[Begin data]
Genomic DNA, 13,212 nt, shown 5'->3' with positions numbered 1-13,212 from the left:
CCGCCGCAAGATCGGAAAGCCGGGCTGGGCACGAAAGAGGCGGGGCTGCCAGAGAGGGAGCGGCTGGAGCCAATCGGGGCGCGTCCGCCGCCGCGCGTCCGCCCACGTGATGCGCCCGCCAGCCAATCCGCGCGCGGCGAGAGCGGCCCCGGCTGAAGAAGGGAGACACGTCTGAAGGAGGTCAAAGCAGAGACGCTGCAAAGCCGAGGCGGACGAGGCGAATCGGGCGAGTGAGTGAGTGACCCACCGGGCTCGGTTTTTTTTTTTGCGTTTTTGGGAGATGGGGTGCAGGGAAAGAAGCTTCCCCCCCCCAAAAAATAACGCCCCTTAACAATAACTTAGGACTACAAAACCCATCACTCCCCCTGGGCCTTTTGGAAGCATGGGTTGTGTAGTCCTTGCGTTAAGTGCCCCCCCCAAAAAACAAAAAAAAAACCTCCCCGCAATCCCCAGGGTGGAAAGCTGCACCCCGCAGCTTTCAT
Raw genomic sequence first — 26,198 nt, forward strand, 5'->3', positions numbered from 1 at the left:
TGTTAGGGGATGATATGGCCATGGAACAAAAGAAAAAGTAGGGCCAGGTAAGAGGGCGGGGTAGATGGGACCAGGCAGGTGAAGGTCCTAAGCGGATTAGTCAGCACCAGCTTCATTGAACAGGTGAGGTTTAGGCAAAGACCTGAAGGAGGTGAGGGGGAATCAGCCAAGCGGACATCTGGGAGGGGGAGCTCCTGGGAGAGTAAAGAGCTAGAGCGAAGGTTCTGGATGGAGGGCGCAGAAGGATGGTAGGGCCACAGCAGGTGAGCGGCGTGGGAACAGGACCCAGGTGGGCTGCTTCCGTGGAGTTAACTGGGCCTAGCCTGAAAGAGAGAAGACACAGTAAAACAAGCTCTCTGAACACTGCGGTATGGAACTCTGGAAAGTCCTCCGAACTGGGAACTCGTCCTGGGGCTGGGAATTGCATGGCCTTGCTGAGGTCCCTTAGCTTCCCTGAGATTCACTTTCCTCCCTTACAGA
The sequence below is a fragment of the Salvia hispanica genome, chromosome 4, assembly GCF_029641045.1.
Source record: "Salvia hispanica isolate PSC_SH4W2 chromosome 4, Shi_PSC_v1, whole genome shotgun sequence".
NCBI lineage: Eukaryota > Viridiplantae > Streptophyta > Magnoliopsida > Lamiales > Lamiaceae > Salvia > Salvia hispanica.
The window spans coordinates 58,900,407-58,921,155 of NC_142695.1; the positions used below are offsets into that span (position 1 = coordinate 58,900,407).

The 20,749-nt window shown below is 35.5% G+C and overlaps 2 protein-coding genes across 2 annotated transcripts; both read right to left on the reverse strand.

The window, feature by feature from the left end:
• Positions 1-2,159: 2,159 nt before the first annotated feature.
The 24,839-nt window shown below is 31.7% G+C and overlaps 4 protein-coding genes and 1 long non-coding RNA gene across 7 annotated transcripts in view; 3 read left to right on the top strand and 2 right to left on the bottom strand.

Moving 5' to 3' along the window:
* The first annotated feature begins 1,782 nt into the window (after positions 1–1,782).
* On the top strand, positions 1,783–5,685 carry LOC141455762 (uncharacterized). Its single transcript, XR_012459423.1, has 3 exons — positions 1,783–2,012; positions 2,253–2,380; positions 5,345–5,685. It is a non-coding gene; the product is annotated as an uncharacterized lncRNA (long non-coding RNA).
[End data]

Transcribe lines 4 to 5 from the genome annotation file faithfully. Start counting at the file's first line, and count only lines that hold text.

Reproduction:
TGTTAGGGGATGATATGGCCATGGAACAAAAGAAAAAGTAGGGCCAGGTAAGAGGGCGGGGTAGATGGGACCAGGCAGGTGAAGGTCCTAAGCGGATTAGTCAGCACCAGCTTCATTGAACAGGTGAGGTTTAGGCAAAGACCTGAAGGAGGTGAGGGGGAATCAGCCAAGCGGACATCTGGGAGGGGGAGCTCCTGGGAGAGTAAAGAGCTAGAGCGAAGGTTCTGGATGGAGGGCGCAGAAGGATGGTAGGGCCACAGCAGGTGAGCGGCGTGGGAACAGGACCCAGGTGGGCTGCTTCCGTGGAGTTAACTGGGCCTAGCCTGAAAGAGAGAAGACACAGTAAAACAAGCTCTCTGAACACTGCGGTATGGAACTCTGGAAAGTCCTCCGAACTGGGAACTCGTCCTGGGGCTGGGAATTGCATGGCCTTGCTGAGGTCCCTTAGCTTCCCTGAGATTCACTTTCCTCCCTTACAGA
The sequence below is a fragment of the Salvia hispanica genome, chromosome 4, assembly GCF_029641045.1.